Service-Generated Risks Existing risk assessment procedures are not robust enough to assess the role of honour and extended family and community in forced marriage. Inappropriate use of interpreters, lay advisers and community leaders. Inappropriate partnership working Lack of safe spaces to go Short term interventions which do not meet the long term needs of victims. No Recourse to Public Funds
Key Practice Messages: Responding to Forced Marriage Victim’s safety and confidentiality is paramount. Victim’s choice is also central to providing support. Victims of Forced Marriage require long term support. All interventions should be risk assessed for their immediate and long term consequences on victims safety and future life chances.
Practice Guidance: Supporting Victims of Forced Marriage Effectively Session 7
Ensure Safety Who do you know ? Who knows you? Who knows about your situation? What is their view on your situation ? How will they react if you take help from outside? Has this happened in your family, friend, community before? How did your family, friends, community react? A good risk assessment and safety plan should explore the following key questions:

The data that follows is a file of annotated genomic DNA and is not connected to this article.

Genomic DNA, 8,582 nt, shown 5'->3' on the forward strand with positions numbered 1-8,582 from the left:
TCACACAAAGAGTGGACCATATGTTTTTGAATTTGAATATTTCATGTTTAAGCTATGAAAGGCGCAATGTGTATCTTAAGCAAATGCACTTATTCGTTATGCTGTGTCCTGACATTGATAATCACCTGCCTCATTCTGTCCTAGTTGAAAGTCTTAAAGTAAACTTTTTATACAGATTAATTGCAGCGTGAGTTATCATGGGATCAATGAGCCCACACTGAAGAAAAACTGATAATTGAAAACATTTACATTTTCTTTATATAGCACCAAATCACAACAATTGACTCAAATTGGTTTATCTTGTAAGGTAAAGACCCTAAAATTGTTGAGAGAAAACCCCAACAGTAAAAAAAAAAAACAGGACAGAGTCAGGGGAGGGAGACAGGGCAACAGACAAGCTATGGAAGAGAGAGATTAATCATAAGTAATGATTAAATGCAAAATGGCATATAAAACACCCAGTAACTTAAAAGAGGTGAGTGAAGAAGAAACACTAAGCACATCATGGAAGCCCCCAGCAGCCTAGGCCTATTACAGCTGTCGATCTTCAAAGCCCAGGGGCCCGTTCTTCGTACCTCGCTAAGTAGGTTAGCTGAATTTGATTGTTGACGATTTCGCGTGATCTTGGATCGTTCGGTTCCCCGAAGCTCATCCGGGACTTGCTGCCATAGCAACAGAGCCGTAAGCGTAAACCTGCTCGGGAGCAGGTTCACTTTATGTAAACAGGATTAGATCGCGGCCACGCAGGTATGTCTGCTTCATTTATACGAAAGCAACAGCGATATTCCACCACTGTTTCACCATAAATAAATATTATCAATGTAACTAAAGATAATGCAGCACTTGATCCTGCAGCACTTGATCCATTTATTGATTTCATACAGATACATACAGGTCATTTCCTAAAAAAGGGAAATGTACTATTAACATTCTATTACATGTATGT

Break Down the Language Barrier Use Interpreters or translated material when necessary. Never use family members and friends as interpreters Remember interpreters are not support workers Ensure that Interpreters maintain confidentiality Consider using a phone-based interpreter in sensitive situations. Debrief interpreters: they can often provide vital information missed in meetings
Keep Confidentiality Do not share information with family or friends or community members. Keep information locked down and restricted. Be Aware of well meaning individuals supporting victims and their intentions Keep victims informed of everyone you are speaking to.
Statutory Guidelines The guidance lists organisations responsible for implementing the guidelines and defines their roles and responsibilities under them. It also states that any other person, body or office exercising public functions in or as regards Scotland which may relate to or have an effect in relation to forced marriage should have regard to the guidance in the exercise of their functions, as appropriate.